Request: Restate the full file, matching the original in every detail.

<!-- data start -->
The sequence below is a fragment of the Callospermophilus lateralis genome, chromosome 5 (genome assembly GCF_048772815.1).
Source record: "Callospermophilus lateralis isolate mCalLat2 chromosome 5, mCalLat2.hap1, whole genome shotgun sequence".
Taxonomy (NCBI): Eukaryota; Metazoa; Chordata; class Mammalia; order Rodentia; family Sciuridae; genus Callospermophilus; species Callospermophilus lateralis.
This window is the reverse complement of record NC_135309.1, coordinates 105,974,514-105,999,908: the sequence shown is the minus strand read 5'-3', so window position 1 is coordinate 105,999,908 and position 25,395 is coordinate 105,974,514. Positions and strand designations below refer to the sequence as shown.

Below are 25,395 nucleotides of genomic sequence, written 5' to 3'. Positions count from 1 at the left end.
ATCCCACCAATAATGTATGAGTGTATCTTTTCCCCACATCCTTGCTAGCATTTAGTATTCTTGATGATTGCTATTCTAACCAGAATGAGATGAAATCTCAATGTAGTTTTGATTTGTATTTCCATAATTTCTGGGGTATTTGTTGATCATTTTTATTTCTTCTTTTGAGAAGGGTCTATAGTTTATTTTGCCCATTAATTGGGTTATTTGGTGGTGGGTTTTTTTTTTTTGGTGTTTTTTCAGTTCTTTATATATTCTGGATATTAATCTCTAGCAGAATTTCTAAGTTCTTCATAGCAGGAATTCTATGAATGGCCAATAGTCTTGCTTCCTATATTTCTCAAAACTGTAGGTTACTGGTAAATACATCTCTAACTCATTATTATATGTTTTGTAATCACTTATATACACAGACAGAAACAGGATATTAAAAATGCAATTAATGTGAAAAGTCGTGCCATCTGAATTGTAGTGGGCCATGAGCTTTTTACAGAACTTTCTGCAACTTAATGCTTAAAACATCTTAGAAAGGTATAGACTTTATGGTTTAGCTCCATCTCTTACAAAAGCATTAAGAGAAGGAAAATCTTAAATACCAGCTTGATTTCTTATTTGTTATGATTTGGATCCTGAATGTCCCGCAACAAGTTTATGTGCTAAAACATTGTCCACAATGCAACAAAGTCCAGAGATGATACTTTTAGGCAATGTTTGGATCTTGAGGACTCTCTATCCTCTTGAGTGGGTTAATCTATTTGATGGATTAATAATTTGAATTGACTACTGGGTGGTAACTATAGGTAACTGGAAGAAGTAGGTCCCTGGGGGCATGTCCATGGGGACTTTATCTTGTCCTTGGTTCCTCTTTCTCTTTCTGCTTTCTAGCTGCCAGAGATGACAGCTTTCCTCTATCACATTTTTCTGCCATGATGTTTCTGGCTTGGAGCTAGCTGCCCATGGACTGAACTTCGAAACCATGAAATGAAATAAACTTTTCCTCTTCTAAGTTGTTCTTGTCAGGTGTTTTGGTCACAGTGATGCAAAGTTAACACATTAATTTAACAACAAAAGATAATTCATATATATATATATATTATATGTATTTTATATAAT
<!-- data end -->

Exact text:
The sequence below is a fragment of the Callospermophilus lateralis genome, chromosome 5 (genome assembly GCF_048772815.1).
Source record: "Callospermophilus lateralis isolate mCalLat2 chromosome 5, mCalLat2.hap1, whole genome shotgun sequence".
Taxonomy (NCBI): Eukaryota; Metazoa; Chordata; class Mammalia; order Rodentia; family Sciuridae; genus Callospermophilus; species Callospermophilus lateralis.
This window is the reverse complement of record NC_135309.1, coordinates 105,974,514-105,999,908: the sequence shown is the minus strand read 5'-3', so window position 1 is coordinate 105,999,908 and position 25,395 is coordinate 105,974,514. Positions and strand designations below refer to the sequence as shown.

Below are 25,395 nucleotides of genomic sequence, written 5' to 3'. Positions count from 1 at the left end.
ATCCCACCAATAATGTATGAGTGTATCTTTTCCCCACATCCTTGCTAGCATTTAGTATTCTTGATGATTGCTATTCTAACCAGAATGAGATGAAATCTCAATGTAGTTTTGATTTGTATTTCCATAATTTCTGGGGTATTTGTTGATCATTTTTATTTCTTCTTTTGAGAAGGGTCTATAGTTTATTTTGCCCATTAATTGGGTTATTTGGTGGTGGGTTTTTTTTTTTTGGTGTTTTTTCAGTTCTTTATATATTCTGGATATTAATCTCTAGCAGAATTTCTAAGTTCTTCATAGCAGGAATTCTATGAATGGCCAATAGTCTTGCTTCCTATATTTCTCAAAACTGTAGGTTACTGGTAAATACATCTCTAACTCATTATTATATGTTTTGTAATCACTTATATACACAGACAGAAACAGGATATTAAAAATGCAATTAATGTGAAAAGTCGTGCCATCTGAATTGTAGTGGGCCATGAGCTTTTTACAGAACTTTCTGCAACTTAATGCTTAAAACATCTTAGAAAGGTATAGACTTTATGGTTTAGCTCCATCTCTTACAAAAGCATTAAGAGAAGGAAAATCTTAAATACCAGCTTGATTTCTTATTTGTTATGATTTGGATCCTGAATGTCCCGCAACAAGTTTATGTGCTAAAACATTGTCCACAATGCAACAAAGTCCAGAGATGATACTTTTAGGCAATGTTTGGATCTTGAGGACTCTCTATCCTCTTGAGTGGGTTAATCTATTTGATGGATTAATAATTTGAATTGACTACTGGGTGGTAACTATAGGTAACTGGAAGAAGTAGGTCCCTGGGGGCATGTCCATGGGGACTTTATCTTGTCCTTGGTTCCTCTTTCTCTTTCTGCTTTCTAGCTGCCAGAGATGACAGCTTTCCTCTATCACATTTTTCTGCCATGATGTTTCTGGCTTGGAGCTAGCTGCCCATGGACTGAACTTCGAAACCATGAAATGAAATAAACTTTTCCTCTTCTAAGTTGTTCTTGTCAGGTGTTTTGGTCACAGTGATGCAAAGTTAACACATTAATTTAACAACAAAAGATAATTCATATATATATATATATTATATGTATTTTATATAAT